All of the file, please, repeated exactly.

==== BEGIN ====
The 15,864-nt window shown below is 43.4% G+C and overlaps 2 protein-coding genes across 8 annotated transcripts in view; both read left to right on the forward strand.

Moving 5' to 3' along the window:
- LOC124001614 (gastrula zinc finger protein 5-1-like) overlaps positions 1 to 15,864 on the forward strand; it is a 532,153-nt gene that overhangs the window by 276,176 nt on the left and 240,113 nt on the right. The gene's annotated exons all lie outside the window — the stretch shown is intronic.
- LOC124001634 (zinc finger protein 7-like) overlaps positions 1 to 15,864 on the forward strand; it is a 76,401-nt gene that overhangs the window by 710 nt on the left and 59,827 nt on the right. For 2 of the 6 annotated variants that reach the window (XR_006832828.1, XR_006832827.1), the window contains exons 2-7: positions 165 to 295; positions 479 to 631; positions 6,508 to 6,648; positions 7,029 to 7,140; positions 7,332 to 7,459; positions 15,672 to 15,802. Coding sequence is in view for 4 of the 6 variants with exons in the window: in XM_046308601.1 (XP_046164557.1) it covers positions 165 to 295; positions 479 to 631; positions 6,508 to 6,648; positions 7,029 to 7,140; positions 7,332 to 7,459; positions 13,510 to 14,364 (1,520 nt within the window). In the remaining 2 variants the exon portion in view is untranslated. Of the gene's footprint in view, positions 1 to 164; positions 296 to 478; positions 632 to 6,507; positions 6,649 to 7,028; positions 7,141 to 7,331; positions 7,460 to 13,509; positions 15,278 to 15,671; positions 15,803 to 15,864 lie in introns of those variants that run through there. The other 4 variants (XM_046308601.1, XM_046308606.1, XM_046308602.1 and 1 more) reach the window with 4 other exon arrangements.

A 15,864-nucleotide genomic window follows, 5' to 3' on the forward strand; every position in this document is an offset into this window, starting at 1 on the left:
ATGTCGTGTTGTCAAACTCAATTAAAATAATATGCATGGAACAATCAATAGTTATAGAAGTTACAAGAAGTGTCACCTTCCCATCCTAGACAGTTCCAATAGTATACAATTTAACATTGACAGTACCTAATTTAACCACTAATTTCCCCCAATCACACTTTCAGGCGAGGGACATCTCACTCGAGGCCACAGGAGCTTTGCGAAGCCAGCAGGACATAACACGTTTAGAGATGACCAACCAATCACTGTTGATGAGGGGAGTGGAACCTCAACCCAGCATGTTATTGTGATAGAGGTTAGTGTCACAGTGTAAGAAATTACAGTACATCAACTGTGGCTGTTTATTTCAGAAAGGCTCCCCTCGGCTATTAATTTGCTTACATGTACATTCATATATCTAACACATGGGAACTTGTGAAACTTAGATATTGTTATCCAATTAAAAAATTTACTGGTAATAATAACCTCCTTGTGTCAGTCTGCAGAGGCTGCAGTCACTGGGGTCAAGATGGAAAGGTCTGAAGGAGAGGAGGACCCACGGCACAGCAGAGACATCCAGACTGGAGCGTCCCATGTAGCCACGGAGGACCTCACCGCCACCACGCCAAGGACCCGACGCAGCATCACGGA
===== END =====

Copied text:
The 15,864-nt window shown below is 43.4% G+C and overlaps 2 protein-coding genes across 8 annotated transcripts in view; both read left to right on the forward strand.

Moving 5' to 3' along the window:
- LOC124001614 (gastrula zinc finger protein 5-1-like) overlaps positions 1 to 15,864 on the forward strand; it is a 532,153-nt gene that overhangs the window by 276,176 nt on the left and 240,113 nt on the right. The gene's annotated exons all lie outside the window — the stretch shown is intronic.
- LOC124001634 (zinc finger protein 7-like) overlaps positions 1 to 15,864 on the forward strand; it is a 76,401-nt gene that overhangs the window by 710 nt on the left and 59,827 nt on the right. For 2 of the 6 annotated variants that reach the window (XR_006832828.1, XR_006832827.1), the window contains exons 2-7: positions 165 to 295; positions 479 to 631; positions 6,508 to 6,648; positions 7,029 to 7,140; positions 7,332 to 7,459; positions 15,672 to 15,802. Coding sequence is in view for 4 of the 6 variants with exons in the window: in XM_046308601.1 (XP_046164557.1) it covers positions 165 to 295; positions 479 to 631; positions 6,508 to 6,648; positions 7,029 to 7,140; positions 7,332 to 7,459; positions 13,510 to 14,364 (1,520 nt within the window). In the remaining 2 variants the exon portion in view is untranslated. Of the gene's footprint in view, positions 1 to 164; positions 296 to 478; positions 632 to 6,507; positions 6,649 to 7,028; positions 7,141 to 7,331; positions 7,460 to 13,509; positions 15,278 to 15,671; positions 15,803 to 15,864 lie in introns of those variants that run through there. The other 4 variants (XM_046308601.1, XM_046308606.1, XM_046308602.1 and 1 more) reach the window with 4 other exon arrangements.

A 15,864-nucleotide genomic window follows, 5' to 3' on the forward strand; every position in this document is an offset into this window, starting at 1 on the left:
ATGTCGTGTTGTCAAACTCAATTAAAATAATATGCATGGAACAATCAATAGTTATAGAAGTTACAAGAAGTGTCACCTTCCCATCCTAGACAGTTCCAATAGTATACAATTTAACATTGACAGTACCTAATTTAACCACTAATTTCCCCCAATCACACTTTCAGGCGAGGGACATCTCACTCGAGGCCACAGGAGCTTTGCGAAGCCAGCAGGACATAACACGTTTAGAGATGACCAACCAATCACTGTTGATGAGGGGAGTGGAACCTCAACCCAGCATGTTATTGTGATAGAGGTTAGTGTCACAGTGTAAGAAATTACAGTACATCAACTGTGGCTGTTTATTTCAGAAAGGCTCCCCTCGGCTATTAATTTGCTTACATGTACATTCATATATCTAACACATGGGAACTTGTGAAACTTAGATATTGTTATCCAATTAAAAAATTTACTGGTAATAATAACCTCCTTGTGTCAGTCTGCAGAGGCTGCAGTCACTGGGGTCAAGATGGAAAGGTCTGAAGGAGAGGAGGACCCACGGCACAGCAGAGACATCCAGACTGGAGCGTCCCATGTAGCCACGGAGGACCTCACCGCCACCACGCCAAGGACCCGACGCAGCATCACGGA